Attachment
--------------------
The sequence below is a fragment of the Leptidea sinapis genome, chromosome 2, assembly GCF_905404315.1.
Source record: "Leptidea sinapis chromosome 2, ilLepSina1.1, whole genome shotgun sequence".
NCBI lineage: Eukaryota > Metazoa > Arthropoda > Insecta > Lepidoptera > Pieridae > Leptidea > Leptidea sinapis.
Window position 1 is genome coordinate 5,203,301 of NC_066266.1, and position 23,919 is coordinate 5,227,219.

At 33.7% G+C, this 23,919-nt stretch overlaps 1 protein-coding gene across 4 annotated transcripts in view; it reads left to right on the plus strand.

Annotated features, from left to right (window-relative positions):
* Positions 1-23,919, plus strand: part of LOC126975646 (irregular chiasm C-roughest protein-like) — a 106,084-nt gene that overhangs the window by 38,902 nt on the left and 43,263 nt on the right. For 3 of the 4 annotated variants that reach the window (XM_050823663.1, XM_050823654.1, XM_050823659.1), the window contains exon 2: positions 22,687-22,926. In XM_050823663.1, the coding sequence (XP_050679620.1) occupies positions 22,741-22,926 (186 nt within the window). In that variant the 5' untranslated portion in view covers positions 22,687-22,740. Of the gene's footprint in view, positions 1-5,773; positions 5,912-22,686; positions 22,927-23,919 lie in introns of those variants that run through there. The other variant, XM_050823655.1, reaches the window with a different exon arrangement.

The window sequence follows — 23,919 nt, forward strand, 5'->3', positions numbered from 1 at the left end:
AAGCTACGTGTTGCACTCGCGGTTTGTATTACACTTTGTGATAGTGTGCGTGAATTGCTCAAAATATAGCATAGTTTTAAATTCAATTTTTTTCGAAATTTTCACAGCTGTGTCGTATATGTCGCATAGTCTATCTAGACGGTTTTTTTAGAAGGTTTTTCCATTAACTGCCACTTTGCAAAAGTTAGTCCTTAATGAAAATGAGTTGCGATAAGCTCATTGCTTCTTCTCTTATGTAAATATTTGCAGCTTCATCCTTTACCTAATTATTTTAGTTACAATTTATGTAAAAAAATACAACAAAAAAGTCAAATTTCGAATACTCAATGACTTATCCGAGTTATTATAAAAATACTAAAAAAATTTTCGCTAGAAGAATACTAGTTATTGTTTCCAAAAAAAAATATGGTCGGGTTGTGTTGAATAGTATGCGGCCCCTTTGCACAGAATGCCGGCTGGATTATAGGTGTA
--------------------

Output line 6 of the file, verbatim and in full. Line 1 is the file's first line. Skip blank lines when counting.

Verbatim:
Annotated features, from left to right (window-relative positions):